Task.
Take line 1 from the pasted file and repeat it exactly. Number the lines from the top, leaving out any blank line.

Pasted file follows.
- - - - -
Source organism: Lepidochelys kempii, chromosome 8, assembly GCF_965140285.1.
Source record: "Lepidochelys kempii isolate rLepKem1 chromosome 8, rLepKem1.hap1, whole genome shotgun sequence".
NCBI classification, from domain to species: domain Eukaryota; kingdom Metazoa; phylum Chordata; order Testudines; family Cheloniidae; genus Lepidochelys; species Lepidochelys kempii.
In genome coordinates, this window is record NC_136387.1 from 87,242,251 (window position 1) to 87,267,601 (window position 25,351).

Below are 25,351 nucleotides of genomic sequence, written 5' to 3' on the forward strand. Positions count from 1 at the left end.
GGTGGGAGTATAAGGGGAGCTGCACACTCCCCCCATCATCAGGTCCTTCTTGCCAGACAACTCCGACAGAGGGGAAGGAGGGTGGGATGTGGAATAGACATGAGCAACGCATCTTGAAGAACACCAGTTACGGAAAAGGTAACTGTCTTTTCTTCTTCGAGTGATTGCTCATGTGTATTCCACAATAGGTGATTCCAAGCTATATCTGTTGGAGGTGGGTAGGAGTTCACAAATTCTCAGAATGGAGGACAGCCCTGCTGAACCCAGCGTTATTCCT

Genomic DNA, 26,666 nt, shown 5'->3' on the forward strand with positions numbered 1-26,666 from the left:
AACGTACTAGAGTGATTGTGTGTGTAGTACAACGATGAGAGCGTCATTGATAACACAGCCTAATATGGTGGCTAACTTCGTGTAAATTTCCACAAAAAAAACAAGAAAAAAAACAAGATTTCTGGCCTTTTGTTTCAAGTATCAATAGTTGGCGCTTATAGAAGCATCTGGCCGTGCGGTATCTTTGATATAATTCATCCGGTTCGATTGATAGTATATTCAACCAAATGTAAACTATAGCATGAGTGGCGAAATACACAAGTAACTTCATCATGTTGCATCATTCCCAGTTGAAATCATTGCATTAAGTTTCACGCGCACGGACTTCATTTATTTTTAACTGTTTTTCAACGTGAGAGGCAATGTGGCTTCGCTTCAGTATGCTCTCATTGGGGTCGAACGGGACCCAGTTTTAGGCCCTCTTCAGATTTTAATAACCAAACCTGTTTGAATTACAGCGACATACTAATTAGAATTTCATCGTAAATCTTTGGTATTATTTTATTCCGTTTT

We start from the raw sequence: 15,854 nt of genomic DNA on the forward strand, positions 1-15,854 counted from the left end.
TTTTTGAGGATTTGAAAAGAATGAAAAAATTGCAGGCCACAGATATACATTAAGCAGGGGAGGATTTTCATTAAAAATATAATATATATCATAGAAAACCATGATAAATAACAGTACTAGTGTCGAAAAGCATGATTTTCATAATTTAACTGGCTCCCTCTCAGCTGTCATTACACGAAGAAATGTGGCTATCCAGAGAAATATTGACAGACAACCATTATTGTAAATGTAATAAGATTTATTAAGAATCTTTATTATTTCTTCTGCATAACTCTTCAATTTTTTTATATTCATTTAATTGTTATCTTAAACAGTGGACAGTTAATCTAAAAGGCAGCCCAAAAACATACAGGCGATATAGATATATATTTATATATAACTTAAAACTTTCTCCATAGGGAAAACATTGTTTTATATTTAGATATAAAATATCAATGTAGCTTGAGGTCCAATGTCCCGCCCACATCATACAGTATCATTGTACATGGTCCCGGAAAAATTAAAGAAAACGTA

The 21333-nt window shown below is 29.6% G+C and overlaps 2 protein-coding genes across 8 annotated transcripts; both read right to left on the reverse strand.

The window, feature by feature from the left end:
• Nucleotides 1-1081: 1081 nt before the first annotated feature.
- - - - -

Source organism: Lepidochelys kempii, chromosome 8, assembly GCF_965140285.1.